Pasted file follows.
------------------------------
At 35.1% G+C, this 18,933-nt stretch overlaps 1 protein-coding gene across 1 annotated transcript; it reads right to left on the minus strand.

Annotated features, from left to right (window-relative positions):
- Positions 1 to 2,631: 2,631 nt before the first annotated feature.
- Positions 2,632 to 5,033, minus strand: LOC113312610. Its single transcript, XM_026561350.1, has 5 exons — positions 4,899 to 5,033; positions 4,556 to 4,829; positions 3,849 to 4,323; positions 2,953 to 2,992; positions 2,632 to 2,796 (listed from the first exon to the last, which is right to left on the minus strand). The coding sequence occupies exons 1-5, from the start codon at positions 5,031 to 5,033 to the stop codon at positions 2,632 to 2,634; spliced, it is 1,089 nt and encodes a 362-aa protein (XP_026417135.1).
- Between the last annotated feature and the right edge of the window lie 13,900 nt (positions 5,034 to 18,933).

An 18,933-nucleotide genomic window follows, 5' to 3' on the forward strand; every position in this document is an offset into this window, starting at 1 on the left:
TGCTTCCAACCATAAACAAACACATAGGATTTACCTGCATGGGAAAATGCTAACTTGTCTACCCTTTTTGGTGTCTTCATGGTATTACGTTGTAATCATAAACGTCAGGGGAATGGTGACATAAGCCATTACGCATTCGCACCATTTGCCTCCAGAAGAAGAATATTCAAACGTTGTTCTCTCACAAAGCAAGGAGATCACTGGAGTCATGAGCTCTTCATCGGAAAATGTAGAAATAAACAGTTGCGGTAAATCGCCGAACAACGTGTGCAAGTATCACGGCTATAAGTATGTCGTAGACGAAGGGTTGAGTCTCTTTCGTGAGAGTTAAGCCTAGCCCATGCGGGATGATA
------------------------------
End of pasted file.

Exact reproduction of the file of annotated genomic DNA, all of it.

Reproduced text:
At 35.1% G+C, this 18,933-nt stretch overlaps 1 protein-coding gene across 1 annotated transcript; it reads right to left on the minus strand.

Annotated features, from left to right (window-relative positions):
- Positions 1 to 2,631: 2,631 nt before the first annotated feature.
- Positions 2,632 to 5,033, minus strand: LOC113312610. Its single transcript, XM_026561350.1, has 5 exons — positions 4,899 to 5,033; positions 4,556 to 4,829; positions 3,849 to 4,323; positions 2,953 to 2,992; positions 2,632 to 2,796 (listed from the first exon to the last, which is right to left on the minus strand). The coding sequence occupies exons 1-5, from the start codon at positions 5,031 to 5,033 to the stop codon at positions 2,632 to 2,634; spliced, it is 1,089 nt and encodes a 362-aa protein (XP_026417135.1).
- Between the last annotated feature and the right edge of the window lie 13,900 nt (positions 5,034 to 18,933).

An 18,933-nucleotide genomic window follows, 5' to 3' on the forward strand; every position in this document is an offset into this window, starting at 1 on the left:
TGCTTCCAACCATAAACAAACACATAGGATTTACCTGCATGGGAAAATGCTAACTTGTCTACCCTTTTTGGTGTCTTCATGGTATTACGTTGTAATCATAAACGTCAGGGGAATGGTGACATAAGCCATTACGCATTCGCACCATTTGCCTCCAGAAGAAGAATATTCAAACGTTGTTCTCTCACAAAGCAAGGAGATCACTGGAGTCATGAGCTCTTCATCGGAAAATGTAGAAATAAACAGTTGCGGTAAATCGCCGAACAACGTGTGCAAGTATCACGGCTATAAGTATGTCGTAGACGAAGGGTTGAGTCTCTTTCGTGAGAGTTAAGCCTAGCCCATGCGGGATGATA